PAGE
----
* The New York Times continues its Detroit love fest with a grand story about Midtown. I've got to quote my pal Phil Lauri from Detroit Lives! on this one:

What's interesting though, is that it seems all of this positive press in the New York Times is having a general effect on outsider opinions of Detroit. On a recent visit to New York to try and get some of the DL! merch in shops over there (a shop and gallery space in Brookyln called “By and By” is now selling some pieces!), it's very clear that people's opinions are changing. When presented with the Detroit Starter Kit and a general explanation of what DL! is, there was a lot more “oh yeah, Detroit is the new place to be” than there was “Eeek! Detroit is a shithole, isnt it?”— which is great. That feels good.

* If you're at a newsstand, pick up the latest edition of Next American City and read the work of Francis Grunow. The story, called “The Future of Detroit's Past,” looks interesting, but you can only get the first few graphs online. Francis, nice work!

* If you need a good deed this weekend, check out the Walk4Friendship. Friendship Circle, a not-for-profit organization that creates friendship in the lives of children and adults with special needs, will host its annual Walk4Friendship on Sunday, Sept. 5, from 12:30 p.m. to 4 p.m. Walk4Friendship is Friendship Circle's 5th annual fundraiser. An estimated 7,000 metro Detroiters will gather in West Bloomfield for a 5k walk in honor of individuals with special needs. There is no cost for registration, participation or food. All participants will receive a Walk4Friendship 2010 T-shirt. The Walk4Friendship donation goal this year is $500,000. Following the 5k walk, Friendship Circle will host a complimentary carnival for all participants at the Applebaum Jewish Community Campus at 6600 W. Maple Rd. in West Bloomfield. The featured entertainment is the Chicago Boyz Acrobat team, which is a professional gymnastics troupe.

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 Arduboy Business Card Plays Tetris, Might Be for Sale - TIME
TIME Gadgets

Business Card Plays Tetris, Might Be for Sale Soon

TAKE MY MONEY!

+ READ ARTICLE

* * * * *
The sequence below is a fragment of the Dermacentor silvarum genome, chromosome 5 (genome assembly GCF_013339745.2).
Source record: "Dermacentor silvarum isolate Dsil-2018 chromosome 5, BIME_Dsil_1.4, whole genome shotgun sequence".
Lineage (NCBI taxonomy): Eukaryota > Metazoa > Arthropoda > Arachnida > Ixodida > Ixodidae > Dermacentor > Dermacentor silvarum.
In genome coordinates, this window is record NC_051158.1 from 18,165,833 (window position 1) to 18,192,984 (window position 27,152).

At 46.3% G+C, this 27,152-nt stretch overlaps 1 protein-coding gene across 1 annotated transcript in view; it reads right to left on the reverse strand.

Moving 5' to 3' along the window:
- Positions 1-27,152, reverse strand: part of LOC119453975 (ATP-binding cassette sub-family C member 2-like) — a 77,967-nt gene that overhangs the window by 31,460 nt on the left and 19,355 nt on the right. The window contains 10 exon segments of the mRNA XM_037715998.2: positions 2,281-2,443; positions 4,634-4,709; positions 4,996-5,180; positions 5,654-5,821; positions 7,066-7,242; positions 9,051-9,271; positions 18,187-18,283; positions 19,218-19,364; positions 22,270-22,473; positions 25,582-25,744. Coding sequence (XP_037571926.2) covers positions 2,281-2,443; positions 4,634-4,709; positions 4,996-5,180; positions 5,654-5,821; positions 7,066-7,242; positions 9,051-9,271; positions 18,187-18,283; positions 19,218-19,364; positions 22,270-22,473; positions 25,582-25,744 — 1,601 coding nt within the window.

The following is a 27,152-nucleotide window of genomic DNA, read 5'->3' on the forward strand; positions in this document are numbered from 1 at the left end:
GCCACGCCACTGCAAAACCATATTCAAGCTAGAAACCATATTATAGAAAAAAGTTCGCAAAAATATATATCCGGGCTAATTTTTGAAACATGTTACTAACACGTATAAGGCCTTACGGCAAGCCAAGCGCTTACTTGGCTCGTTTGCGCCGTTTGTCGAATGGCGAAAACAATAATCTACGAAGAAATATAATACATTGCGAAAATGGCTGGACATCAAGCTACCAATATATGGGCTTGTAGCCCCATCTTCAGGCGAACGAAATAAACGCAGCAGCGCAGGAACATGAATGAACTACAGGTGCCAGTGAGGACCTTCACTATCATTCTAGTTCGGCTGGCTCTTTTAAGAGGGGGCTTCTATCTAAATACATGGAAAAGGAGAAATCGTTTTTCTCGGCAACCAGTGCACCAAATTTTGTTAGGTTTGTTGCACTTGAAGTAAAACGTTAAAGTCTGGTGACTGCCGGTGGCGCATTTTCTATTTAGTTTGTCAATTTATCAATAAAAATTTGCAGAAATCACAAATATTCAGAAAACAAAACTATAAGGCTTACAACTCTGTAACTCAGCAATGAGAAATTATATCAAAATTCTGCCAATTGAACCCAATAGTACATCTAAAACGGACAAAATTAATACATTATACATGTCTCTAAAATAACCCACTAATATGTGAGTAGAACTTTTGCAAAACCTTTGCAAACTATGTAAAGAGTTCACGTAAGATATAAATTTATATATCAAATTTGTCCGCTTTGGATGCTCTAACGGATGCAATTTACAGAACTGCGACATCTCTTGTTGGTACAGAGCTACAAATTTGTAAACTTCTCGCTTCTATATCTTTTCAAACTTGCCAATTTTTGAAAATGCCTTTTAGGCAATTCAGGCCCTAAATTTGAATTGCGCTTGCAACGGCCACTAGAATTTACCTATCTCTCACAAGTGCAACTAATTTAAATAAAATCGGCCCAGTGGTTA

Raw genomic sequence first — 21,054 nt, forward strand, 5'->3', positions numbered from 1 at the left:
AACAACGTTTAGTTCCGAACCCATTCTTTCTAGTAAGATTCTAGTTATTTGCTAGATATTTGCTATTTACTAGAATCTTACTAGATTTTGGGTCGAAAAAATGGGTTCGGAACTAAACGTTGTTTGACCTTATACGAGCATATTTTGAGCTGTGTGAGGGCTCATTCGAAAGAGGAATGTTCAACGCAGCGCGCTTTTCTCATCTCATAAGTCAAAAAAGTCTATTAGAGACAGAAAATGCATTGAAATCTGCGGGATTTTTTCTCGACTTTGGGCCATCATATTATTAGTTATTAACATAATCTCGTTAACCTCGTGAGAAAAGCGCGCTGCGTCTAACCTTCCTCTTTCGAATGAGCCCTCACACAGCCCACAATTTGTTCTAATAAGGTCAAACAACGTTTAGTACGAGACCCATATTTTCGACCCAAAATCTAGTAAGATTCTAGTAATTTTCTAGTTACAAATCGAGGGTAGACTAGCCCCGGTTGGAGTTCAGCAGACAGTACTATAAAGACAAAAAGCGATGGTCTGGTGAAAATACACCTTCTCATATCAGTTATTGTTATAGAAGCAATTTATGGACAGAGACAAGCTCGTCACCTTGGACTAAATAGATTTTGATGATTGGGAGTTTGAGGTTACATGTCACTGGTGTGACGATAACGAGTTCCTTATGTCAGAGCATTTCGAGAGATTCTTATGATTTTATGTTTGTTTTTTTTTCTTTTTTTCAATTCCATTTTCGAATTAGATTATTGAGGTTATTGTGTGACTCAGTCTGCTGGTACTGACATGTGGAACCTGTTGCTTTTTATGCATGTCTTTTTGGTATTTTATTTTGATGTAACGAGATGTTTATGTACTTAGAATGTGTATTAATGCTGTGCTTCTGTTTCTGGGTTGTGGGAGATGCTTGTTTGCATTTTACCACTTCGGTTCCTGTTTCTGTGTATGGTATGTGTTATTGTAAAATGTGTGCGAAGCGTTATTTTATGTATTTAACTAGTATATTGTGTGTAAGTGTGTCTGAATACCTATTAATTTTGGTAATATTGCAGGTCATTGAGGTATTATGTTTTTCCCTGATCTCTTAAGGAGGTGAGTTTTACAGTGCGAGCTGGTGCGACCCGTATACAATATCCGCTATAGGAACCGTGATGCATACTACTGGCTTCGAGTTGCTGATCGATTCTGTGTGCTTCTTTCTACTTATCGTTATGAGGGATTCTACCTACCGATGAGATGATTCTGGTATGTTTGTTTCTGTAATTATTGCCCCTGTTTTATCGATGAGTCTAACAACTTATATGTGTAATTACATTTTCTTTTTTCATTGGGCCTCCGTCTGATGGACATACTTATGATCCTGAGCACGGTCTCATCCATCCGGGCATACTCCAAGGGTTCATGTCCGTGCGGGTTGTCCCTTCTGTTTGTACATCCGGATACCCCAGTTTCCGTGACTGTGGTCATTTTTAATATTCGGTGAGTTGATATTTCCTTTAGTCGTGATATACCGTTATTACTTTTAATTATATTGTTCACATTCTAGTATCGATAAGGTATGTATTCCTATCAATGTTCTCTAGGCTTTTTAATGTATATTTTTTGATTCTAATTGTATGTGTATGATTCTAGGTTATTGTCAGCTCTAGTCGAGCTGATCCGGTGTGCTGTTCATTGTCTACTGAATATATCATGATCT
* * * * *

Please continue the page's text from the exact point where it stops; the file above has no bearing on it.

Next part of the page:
The above video showcases a credit card-sized whatsit with a built-in screen, control pad and two buttons. It plays Tetris! If you’re not convinced by now that we’re either at or very near the pinnacle of human ingenuity, I’m not sure I’d ever be able to convince you otherwise and I’m not sure it’s worth your time to keep reading this. We should amicably go our separate ways.

For the rest of you, this project is called Arduboy. It’s about a millimeter and a half thick and apparently packs north of nine hours of battery life. Its creator, Kevin Bates, created the proof-of-concept you see in the above video and has plans to roll out a Kickstarter campaign to sell these things, complete with a website where people can share other types of software and games they create for Arduboy.

Bates writes on his site that he wants to use Kickstarter to raise $820 to cover licensing costs. I write here that he’ll probably be able to raise that amount faster than he can clear the first level of Tetris. He’ll also probably have to sell the cards without a game loaded onto them to avoid legal issues, though.

No word on how much a final version would cost, but you can visit Bates’ website to read more about how the project came together, complete with photos of the Qdoba and REI gift cards he used to test some of the early builds.

My business card plays Tetris [YouTube via The Next Web]

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 MIT Student Creates Connect Four Playing Robot for Course Final - TIME
TIME technology

This Robot Would Very Much Like to Play a Game of Connect Four With You

Game on

+ READ ARTICLE

When the singularity finally hits and artificial intelligence takes over everything, at least we know some of the robots will know how to have a good time — like this Connect Four-playing bot, programmed by MIT student Patrick McCabe.

Users can choose between four levels of difficulty and can even ask for a hint if needed. Head over to McCabe’s website for a detailed breakdown of how the machine works. In the meantime, watch here as the bot beats McCabe in the first round — and even taunts him a little bit before clinching the game.